Basseterre, St. Kitts, May 11, 2020 (SKNIS): On the occasion of Mother’s Day on May 10, Dr. Cherrilyn Warde Crawford, Clinical Psychologist within the Ministry of Health shared tips on how not only mothers can take care of themselves, but how others can take care of them during the COVID-19 pandemic.


While appearing on the May 10 National Emergency Operations Center (NEOC) COVID-19 Daily Briefing, Dr. Crawford reminded the nation to consistently provide psychosocial support to mothers and to all who have assumed maternal roles in the federation.


She added that mothers need to maintain a healthy lifestyle including proper diet, sleep, exercise, and to have social contacts with loved ones at home, and by email and phone with other family and friends.


Dr. Crawford noted that the parental role could get more challenging at this time and discouraged the use of alcohol or other drugs to deal with their emotions. “If you feel overwhelmed, call 311 and you will be directed to support,” she said.


The clinical psychologist stated that mothers should get the facts that will help them determine their risk so that they can take responsible precautions from credible sources such as the NEOC.


She stated that mothers should limit their worry and agitation by decreasing the time they and their family spend watching or listening to media coverage that could be perceived as upsetting.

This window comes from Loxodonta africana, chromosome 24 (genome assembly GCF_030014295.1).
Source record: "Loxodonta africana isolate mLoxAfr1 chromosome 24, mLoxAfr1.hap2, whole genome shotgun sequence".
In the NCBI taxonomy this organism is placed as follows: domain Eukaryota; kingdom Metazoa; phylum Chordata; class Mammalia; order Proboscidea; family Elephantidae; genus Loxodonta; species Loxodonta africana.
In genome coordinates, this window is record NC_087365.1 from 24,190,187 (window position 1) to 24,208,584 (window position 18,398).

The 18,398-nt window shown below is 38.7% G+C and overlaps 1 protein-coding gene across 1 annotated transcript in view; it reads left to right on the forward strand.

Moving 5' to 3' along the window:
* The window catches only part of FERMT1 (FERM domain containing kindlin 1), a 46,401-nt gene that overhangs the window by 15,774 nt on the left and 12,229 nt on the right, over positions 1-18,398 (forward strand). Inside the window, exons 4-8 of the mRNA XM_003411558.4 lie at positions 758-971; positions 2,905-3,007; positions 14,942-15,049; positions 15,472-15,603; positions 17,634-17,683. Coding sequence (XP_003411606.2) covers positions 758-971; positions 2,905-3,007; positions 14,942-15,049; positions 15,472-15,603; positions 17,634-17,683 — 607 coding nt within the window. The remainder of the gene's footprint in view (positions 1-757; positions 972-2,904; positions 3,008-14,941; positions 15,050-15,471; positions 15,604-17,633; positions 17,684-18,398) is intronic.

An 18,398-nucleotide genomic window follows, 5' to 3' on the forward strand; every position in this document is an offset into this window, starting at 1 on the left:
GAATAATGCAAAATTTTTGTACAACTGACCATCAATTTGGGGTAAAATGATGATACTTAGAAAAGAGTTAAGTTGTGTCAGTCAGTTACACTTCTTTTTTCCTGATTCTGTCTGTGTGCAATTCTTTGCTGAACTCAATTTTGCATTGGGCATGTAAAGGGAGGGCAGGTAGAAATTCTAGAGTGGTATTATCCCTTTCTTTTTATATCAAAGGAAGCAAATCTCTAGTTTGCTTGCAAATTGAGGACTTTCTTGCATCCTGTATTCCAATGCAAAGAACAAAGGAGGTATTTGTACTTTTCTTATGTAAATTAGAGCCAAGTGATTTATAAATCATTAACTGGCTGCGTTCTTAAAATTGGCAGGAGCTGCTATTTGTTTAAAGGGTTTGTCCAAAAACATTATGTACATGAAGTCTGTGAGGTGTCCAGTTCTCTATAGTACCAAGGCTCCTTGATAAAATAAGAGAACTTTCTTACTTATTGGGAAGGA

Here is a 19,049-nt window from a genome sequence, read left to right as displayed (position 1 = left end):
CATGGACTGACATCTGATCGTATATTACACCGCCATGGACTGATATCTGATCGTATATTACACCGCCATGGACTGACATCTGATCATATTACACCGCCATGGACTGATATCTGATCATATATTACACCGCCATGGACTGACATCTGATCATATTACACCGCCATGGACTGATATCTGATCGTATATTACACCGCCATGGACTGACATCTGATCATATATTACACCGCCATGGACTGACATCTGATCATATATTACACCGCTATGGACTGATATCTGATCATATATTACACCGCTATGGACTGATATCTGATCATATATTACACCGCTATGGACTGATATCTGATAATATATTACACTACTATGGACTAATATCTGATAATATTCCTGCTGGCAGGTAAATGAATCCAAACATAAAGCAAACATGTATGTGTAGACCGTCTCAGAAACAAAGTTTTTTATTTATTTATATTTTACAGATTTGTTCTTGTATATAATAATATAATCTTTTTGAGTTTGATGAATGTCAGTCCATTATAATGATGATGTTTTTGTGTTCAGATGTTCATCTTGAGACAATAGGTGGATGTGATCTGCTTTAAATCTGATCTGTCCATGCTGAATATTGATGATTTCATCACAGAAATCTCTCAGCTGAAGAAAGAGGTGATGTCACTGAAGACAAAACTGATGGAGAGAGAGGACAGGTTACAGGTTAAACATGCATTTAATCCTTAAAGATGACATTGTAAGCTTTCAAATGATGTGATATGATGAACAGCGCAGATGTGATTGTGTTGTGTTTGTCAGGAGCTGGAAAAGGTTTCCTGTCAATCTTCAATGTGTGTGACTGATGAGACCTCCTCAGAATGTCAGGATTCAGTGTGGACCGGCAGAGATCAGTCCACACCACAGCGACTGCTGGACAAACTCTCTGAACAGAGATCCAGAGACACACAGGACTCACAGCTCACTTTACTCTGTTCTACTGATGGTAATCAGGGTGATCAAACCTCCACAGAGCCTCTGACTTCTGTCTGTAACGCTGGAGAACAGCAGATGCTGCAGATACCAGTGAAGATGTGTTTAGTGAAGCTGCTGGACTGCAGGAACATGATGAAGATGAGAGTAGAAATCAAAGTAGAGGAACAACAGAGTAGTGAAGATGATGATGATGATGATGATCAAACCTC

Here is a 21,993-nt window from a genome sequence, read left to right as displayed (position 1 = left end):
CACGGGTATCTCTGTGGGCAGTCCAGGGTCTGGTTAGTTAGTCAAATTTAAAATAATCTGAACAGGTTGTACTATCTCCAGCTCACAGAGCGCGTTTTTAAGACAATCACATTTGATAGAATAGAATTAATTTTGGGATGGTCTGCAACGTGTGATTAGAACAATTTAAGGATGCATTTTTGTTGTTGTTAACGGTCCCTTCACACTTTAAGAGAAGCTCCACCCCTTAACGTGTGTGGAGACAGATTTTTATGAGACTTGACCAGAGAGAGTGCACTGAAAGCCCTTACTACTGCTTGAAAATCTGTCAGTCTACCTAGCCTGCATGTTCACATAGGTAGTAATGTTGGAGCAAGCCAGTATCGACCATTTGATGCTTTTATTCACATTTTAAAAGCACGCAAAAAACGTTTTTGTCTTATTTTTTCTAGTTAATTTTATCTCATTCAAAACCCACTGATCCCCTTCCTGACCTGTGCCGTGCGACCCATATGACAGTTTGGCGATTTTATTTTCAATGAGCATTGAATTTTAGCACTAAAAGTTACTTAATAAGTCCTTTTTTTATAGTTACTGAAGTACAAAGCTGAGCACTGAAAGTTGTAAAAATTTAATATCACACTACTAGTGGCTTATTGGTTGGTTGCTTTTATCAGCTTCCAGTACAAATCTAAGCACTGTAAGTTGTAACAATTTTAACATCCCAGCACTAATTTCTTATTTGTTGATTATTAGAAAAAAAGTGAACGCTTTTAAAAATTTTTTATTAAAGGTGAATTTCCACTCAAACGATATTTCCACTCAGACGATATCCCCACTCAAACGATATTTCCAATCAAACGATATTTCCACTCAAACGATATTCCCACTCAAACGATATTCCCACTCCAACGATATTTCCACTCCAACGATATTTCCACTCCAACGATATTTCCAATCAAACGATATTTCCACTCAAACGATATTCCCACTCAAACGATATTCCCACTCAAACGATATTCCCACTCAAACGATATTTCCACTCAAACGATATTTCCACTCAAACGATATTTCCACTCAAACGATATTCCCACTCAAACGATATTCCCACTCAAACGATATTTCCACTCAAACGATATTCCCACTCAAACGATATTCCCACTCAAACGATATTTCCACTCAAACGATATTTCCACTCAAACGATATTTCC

Dr. Crawford said that mothers are strong women raising strong women and men. She noted that mothers should use their past experiences to do so.


Many of us would have gone through difficult times throughout our lives. Let us draw on those skills that we have used in the past that have helped us to manage previous life’s adversities. Let us use those skills to help us manage our emotions during this challenging time,” said Dr. Crawford.


The clinical psychologist encouraged mothers, who need additional help, to contact the mental health team as they are willing to provide support.


It is important to pay attention to our mental health care to develop resilience and family connections and to use this unfortunate situation as an opportunity to improve our well-being and the well-being of our families,” said Dr. Crawford.